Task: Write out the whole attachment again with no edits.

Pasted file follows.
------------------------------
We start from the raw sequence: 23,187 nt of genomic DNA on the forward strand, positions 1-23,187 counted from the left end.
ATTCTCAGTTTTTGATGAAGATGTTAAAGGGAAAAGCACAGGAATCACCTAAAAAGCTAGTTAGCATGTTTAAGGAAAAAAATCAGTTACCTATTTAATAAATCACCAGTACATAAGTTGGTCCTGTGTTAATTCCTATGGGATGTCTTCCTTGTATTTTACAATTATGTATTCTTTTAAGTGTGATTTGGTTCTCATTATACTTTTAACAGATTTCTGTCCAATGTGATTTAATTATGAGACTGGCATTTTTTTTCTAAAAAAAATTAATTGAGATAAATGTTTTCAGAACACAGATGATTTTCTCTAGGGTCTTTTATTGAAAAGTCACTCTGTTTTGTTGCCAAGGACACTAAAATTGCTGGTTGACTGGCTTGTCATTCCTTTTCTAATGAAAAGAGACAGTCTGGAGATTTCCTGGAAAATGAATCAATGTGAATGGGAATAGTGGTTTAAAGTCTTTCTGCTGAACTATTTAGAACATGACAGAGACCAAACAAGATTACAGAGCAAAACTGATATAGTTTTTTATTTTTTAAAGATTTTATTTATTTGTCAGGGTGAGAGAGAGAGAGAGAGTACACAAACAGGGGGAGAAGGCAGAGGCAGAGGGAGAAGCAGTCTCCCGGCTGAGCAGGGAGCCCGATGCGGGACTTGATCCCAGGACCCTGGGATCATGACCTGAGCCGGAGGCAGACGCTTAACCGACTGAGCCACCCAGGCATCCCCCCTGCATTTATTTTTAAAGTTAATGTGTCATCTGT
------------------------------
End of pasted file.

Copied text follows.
We start from the raw sequence: 23,187 nt of genomic DNA on the forward strand, positions 1-23,187 counted from the left end.
ATTCTCAGTTTTTGATGAAGATGTTAAAGGGAAAAGCACAGGAATCACCTAAAAAGCTAGTTAGCATGTTTAAGGAAAAAAATCAGTTACCTATTTAATAAATCACCAGTACATAAGTTGGTCCTGTGTTAATTCCTATGGGATGTCTTCCTTGTATTTTACAATTATGTATTCTTTTAAGTGTGATTTGGTTCTCATTATACTTTTAACAGATTTCTGTCCAATGTGATTTAATTATGAGACTGGCATTTTTTTTCTAAAAAAAATTAATTGAGATAAATGTTTTCAGAACACAGATGATTTTCTCTAGGGTCTTTTATTGAAAAGTCACTCTGTTTTGTTGCCAAGGACACTAAAATTGCTGGTTGACTGGCTTGTCATTCCTTTTCTAATGAAAAGAGACAGTCTGGAGATTTCCTGGAAAATGAATCAATGTGAATGGGAATAGTGGTTTAAAGTCTTTCTGCTGAACTATTTAGAACATGACAGAGACCAAACAAGATTACAGAGCAAAACTGATATAGTTTTTTATTTTTTAAAGATTTTATTTATTTGTCAGGGTGAGAGAGAGAGAGAGAGTACACAAACAGGGGGAGAAGGCAGAGGCAGAGGGAGAAGCAGTCTCCCGGCTGAGCAGGGAGCCCGATGCGGGACTTGATCCCAGGACCCTGGGATCATGACCTGAGCCGGAGGCAGACGCTTAACCGACTGAGCCACCCAGGCATCCCCCCTGCATTTATTTTTAAAGTTAATGTGTCATCTGT